What is the Common? An International Conference

Gothenburg, Sweden: “The Kurrents‘” program for 2009 is organized under the title “What Is the Common?”. It is again a co-organized event together with invited artists, researchers and internationally leading intellectuals. The intention is to investigate different axes related to the common as both a real force and an idea. As such the common permeates such diversified domains as artistic practice, law, economy and gender relations.
From the Call for Papers:

In the shadow of the global crisis of capitalism, the common, somehow obliterated in the recent past, has emerged as an indispensable and central notion. The conference addresses this notion both as a real movement and as an already present horizon, a dynamic principle, for societal life. It is a critical topic today, not only because the public, administrated by the state, is reduced to expendable assets for regulating a supposedly self-regulating machine called Market, but more importantly because the emerging forms of the common impose themselves with an unprecedented acuity and in opposition to the doxa of the private property.

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Neoliberalism in the oceans: ‘‘rationalization,’’ property rights,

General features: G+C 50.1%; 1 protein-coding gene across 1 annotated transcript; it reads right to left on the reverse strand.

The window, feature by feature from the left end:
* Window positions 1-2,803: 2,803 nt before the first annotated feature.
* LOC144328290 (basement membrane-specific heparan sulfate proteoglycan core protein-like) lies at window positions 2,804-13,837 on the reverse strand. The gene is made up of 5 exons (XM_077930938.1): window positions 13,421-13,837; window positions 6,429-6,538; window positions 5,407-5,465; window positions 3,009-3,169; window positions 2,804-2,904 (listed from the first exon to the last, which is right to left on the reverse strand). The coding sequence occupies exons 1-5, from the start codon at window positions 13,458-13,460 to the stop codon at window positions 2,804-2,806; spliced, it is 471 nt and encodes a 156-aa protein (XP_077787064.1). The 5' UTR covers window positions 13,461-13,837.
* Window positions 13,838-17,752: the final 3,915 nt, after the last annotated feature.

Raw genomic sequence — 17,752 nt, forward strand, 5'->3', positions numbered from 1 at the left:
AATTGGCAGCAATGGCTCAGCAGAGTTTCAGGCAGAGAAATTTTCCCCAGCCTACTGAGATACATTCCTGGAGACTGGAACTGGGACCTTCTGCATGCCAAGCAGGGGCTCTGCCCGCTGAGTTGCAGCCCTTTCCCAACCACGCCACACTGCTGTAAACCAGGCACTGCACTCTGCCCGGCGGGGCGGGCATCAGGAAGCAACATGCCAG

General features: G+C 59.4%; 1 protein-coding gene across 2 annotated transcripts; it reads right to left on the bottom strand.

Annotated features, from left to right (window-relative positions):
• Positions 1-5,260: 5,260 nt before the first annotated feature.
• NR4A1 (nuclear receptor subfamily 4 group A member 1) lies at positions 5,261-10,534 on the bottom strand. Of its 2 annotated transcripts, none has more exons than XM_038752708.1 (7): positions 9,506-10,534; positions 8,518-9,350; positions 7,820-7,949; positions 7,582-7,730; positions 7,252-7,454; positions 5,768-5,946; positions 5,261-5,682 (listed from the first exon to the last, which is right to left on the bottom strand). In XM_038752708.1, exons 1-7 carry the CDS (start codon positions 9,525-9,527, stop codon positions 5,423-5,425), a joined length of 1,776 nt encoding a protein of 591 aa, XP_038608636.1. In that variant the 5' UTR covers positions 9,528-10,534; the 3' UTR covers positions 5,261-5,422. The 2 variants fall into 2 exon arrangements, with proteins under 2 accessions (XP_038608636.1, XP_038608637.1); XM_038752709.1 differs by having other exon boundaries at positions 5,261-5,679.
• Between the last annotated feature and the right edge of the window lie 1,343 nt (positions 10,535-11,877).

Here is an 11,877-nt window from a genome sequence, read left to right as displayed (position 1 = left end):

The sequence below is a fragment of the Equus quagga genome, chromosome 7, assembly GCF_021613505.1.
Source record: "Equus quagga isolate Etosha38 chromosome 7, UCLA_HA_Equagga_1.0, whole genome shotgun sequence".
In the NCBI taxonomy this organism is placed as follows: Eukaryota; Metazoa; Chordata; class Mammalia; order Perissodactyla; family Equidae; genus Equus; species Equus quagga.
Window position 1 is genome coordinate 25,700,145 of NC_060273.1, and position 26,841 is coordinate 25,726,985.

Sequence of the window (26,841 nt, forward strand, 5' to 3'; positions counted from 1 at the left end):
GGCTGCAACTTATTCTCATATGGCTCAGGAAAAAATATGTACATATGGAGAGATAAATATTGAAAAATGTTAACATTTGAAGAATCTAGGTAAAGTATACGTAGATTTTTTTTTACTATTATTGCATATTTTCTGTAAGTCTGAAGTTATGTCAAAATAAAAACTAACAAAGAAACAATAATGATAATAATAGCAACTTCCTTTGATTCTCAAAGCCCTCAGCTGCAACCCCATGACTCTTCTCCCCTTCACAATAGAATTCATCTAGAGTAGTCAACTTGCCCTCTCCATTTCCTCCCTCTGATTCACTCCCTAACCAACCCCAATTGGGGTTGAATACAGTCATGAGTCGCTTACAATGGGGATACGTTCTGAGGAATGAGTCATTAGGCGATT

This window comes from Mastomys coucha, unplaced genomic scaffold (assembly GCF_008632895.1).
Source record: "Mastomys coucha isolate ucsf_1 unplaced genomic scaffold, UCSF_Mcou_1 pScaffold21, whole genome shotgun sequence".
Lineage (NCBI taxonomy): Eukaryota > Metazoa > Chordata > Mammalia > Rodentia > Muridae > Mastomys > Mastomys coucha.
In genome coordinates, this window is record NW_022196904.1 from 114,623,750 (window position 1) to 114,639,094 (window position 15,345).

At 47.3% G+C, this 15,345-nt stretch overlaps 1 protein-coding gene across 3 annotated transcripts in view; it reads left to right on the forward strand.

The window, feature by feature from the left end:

Neoliberalism, with its emphasis on privatization and marketization, is becoming a dominant mode of ocean governance. In this paper I show that neoliberalism in ocean fisheries has a specific form and history based on the ways that, for the last 50 years, regulation debates have centered on the question of the commons. Focus on the role of the commons in problems such as overfishing and overcapacity has contributed to convergence of different viewpoints around neoliberal, market-oriented approaches that try to harness the profit motive to conservation and economic efficiency. I trace the idea of property rights in fisheries from the point in the 1950s when economists first identified the commons as the underlying cause of fisheries problems, through extended political jurisdiction, to recent emphasis on the benefits of common property. Despite their differences, proponents of these different viewpoints all take property as their central problematic and contribute to the idea that creating market incentives, by specifying property rights, is the foundation upon which proper use of ocean resources rests. I illustrate these ideas with a description of the shift toward privatization in the fisheries of the US portion of the North Pacific, which have a direct annual value of almost $1 billion. Neoliberal approaches to fisheries regulation are not simply spillover from larger trends toward market-based governance, but instead are influenced by the ways that past policy orientations toward fisheries have centered on enclosing the oceans within carefully delimited regimes of property rights, be those regimes of collective, state, or private control. Download the article as PDF